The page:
Friday, May 23, 2008

FRIDAY SCREEN TEST: Marilyn Ferdinand

Marilyn Ferdinand should be commended for keeping her house in order, because she just hosted one hell of a dance party. The Invitation to the Dance Blog-a-Thon was a great idea, and the results were even better, as a wide range of interesting posts tapped their toes on the floor. Together with writing companion Roderick Heath, Marilyn populates Ferdy on Films, etc. with unexpected pleasantries, such as her outstanding coverage of the 2007 Chicago International Film Festival or the legendary Roger Ebert Overlooked Film Festival. Marilyn's reviews are always packed with honest insights and feel like they're written by someone who genuinely wants you to know about the movie.

EARLIEST MOVIE-WATCHING MEMORY: 'Watching The Wizard of Oz on TV. It was an annual ritual, along with watching the telecast of Mary Martin in Peter Pan.'

LAST DVD YOU BOUGHT: 'Black Test Car (Kuro no tesuto kaa, 1962), a film by director Yasuzo Masumura recommended by Kimberly Lindbergs at Cinebeats.

IF YOU WERE A TCM GUEST PROGRAMMER, WHAT THREE MOVIES WOULD YOU CHOOSE TO BEST REPRESENT YOUR TASTES, OR A FAVORITE GENRE OR THEME: 'This is a really hard question because my tastes are so wide-ranging, but I think I’d like to showcase the forgotten funny women of film. Ella Cinders (1926), starring Colleen Moore in a charming performance. A New Leaf (1971), a perfect comedy that Elaine May directed, wrote and starred in. Show People (1928), a great spoof on Hollywood starring Marion Davies, whose potentially great career in comedy was thwarted by her lover, William Randolph Hearst, who didn’t think comedies were dignified enough for her

FAVORITE MOVIE ENDING: 'City Lights. When Virginia Cherrill, newly restored to sight, watches Charlie Chaplin through the shop window and at the last moment goes out to talk to him, the lump in my throat starts to rise. When it dawns on her that he is her benefactor and she says “You?” the tears start to form. When Charlie looks back at her with a smile of pure love, the dam breaks. It’s a perfect scene in every way.'

WHAT MOVIE ARE YOU ASHAMED TO SAY YOU HAVEN'T SEEN, AND WAHT'S YOUR EXCUSE: 'I’m not ashamed I haven’t seen any film, but I think the one more people have urged me to watch that I just can’t seem to is Pulp Fiction. Why not? Tarantino, though a fine writer, seems like such a “guy” thing.'

Date With an Angel
Only Angels Have Wings
Angels in America -- '“American prophet, tonight you become American eye that pierceth dark, American heart hot full for truth.” Truth writ large with elegance, humor, and pain about the desperate days of AIDS and alienation in the Reagan era. I just want to add my favorite quote from this monumental work: “Maybe we are free. To do whatever. Children of the new morning, criminal minds. Selfish and greedy and loveless and blind. Reagan's children. You're scared. So am I. Everybody is in the land of the free. God help us all.”'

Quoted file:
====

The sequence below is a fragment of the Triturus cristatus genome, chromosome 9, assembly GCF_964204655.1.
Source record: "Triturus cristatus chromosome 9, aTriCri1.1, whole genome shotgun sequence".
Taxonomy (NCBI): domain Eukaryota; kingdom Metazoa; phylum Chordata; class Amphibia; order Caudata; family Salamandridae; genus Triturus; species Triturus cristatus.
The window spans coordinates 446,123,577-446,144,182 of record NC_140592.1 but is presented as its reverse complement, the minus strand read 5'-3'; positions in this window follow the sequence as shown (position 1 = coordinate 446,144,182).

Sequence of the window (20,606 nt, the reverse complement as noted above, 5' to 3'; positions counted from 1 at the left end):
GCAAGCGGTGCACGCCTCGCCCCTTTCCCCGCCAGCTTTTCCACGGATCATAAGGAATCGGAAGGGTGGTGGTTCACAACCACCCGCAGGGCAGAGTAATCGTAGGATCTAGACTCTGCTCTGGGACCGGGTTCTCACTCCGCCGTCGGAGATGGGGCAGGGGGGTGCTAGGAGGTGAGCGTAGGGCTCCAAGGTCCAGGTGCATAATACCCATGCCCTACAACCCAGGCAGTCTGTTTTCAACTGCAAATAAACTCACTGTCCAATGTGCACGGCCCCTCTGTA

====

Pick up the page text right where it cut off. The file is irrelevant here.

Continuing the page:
Angel Heart

WHO WOULD YOU AWARD AN HONORARY BEST ACTOR/ACTRESS OSCAR TO: 'Philip Baker Hall as Richard Nixon in Robert Altman’s Secret Honor. There is no performance doomed to obscurity more deserving of being remembered than this 90-minute monologue, and not a single awarding organization even nominated him for it.'

LAST TIME YOU WERE AT A DRIVE-IN, AND WHAT DID YOU SEE: 'In 1973, with a bunch of friends, to see The Last Detail. Somewhere along the line a spider on the windshield was drowned by half a bottle of gin. I’ve always wondered if the movie was good.'

FILM ERA OR GENRE YOU'RE A LITTLE OBSESSED WITH: 'Not really, but I’ve been trying to get out to see a lot of Balkan cinema. I find its cynical, hilarious, harrowing take on life and times there irresistible.'

CRITIC YOU TRUST THE MOST: 'Roger Ebert. I’ve been taking his advice since I was a teenager, and he’s the one critic whose tastes run pretty close to mine, plus he’s an awesome writer and a genuinely nice man.'

'It’s going to sound dumb, but if I ever lost TV Movies, a 1969 compendium of capsule reviews by Leonard Maltin, I’d be extremely upset. It lists a lot of films that are now obscure and/or not available in home viewing formats, comprising a record that can’t be replaced by things like Video Hound and other listing books. It’s also the first film book I ever bought.'


THREE THINGS YOU'VE LEARNED FROM WATCHING MOVIES: 'Life’s too short to waste. Choose well, and if that fails, don’t be afraid to walk out. Singing and dancing anywhere for any reason is a good thing to do from time to time. Pay attention to the light in which you’re seen.'

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